“It’s very hard to hate up close,” our CEO Justin Bell said, sharing a quote that Andrew Warden, managing partner at Credera, was taught growing up. “If you take time to get to know other people, then it’s difficult to hate if you get to know them first. Listening and learning from other people and their experiences develops empathy, understanding, and appreciation.”
Thomas-Copeland explained he “started understanding the need to unload bias and preconceived ideas as you move from life stage to life stage.” He believes “the unlearning process is necessary to evolve.” We all use biases and previously developed perspectives as defense mechanisms and can becoming hindrances in new environments.
“Realize your perceptions are formed in a certain way based on who you are,” said Shen. People’s unique experiences are based on a variety of potential factors including: if they’re a first-generation citizen, their race, their sexual orientation, their gender, their cultural backgrounds, and many others. Shen recommended taking Harvard’s Implicit Association Test as one of the many ways you can pursue your desire to learn about others and assess your own biases on your ways to overcome them.
On the results seen in cultures that promote inclusion versus tolerance related to diversity:
When Jackson started being invited to diversity and inclusion (D&I) conversations early in his career, the conversation was more about tolerance versus inclusion.
“Tolerance brings a power dynamic between the tolerator and the tolerated,” he said. “There is a power imbalance if this is practiced, which is not actually empowering at all.” Alternatively, true inclusion happens as we’re recognizing and then celebrating differences.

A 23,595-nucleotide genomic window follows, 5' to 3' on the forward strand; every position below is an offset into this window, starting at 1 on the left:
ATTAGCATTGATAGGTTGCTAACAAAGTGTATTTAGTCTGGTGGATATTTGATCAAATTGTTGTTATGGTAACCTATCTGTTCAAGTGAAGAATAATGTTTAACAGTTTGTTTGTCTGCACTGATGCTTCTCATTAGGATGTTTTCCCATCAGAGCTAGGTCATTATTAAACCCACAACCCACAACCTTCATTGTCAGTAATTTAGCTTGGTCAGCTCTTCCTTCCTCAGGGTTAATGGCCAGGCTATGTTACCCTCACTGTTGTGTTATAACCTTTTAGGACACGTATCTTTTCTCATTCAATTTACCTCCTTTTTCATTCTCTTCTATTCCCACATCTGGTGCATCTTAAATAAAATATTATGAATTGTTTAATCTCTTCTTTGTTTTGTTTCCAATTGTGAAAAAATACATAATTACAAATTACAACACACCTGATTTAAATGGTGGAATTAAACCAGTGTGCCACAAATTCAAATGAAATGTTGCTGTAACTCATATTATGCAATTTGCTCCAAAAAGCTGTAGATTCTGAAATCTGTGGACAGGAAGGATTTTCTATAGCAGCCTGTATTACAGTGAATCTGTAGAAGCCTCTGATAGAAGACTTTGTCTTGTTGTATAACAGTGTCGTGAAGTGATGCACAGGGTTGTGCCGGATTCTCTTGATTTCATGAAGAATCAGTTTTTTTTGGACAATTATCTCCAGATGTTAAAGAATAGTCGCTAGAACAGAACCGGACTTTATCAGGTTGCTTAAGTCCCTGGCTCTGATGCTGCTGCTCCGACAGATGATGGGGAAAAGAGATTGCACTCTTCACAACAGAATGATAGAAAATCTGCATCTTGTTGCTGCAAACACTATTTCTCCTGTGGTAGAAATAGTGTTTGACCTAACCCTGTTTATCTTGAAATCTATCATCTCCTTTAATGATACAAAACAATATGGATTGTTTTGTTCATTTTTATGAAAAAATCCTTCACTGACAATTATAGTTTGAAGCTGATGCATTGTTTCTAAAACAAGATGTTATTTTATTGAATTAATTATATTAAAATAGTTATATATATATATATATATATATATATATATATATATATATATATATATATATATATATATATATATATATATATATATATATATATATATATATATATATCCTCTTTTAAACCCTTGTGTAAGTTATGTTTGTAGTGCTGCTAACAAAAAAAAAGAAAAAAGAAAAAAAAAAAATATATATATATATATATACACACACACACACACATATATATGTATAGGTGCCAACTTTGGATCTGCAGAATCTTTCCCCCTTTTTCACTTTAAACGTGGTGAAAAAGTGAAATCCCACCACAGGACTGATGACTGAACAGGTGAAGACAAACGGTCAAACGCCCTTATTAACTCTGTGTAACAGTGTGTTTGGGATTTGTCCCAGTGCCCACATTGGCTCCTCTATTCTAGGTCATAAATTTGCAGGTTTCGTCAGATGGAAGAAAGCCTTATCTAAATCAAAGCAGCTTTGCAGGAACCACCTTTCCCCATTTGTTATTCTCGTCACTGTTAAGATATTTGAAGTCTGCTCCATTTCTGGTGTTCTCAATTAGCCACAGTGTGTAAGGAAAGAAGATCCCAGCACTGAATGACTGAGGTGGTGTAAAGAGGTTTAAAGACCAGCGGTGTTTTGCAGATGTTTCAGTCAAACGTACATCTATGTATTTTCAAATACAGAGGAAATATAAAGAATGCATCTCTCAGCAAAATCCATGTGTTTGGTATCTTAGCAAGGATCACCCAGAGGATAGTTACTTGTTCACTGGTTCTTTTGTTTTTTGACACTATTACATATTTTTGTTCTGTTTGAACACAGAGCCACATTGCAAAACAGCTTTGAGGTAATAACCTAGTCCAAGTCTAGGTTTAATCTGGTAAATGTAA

Jackson’s perspective is that he’s not different because he’s Black. He explained his lived experiences have been different because he’s been treated differently because he’s Black.
“There is power in different lived experiences used to attack a problem, and the company or the community that recognizes this will greatly benefit from it,” Jackson said. “If you find a place where people don’t look the same, and people can bring their lived experiences in to work… people will want to work at that company. You should harness these experiences, and embrace them, to create a better company.”
On the power of leading authentically:
“[Diversity] brings an energy to problem solving, and usually in ways you can’t predict,” said Bell. He focuses on building teams and trust around this energy. “[Organizations] choose if authenticity is going to be the key fabric of your teams.” If you do this and champion it, your team members will have confidence they can genuinely show up as their whole selves to collaborate at work.
As a leader, Wright Collins has found “the more complex the problem, the more valuable it’s been to have diverse experiences, both professional and personal, on teams.”
“To reap the benefits of these experiences, you have to promote harmony among all of the diversity your team brings to the project,” Wright Collins said. In doing this, she has seen diversity and harmony take results to the next level.
On fostering an environment where employees are comfortable discussing D&I topics:
Shen has always made sure to create an environment “where there is support for people that are or may feel uncomfortable, which leads to more comfort for employees to share their voices.”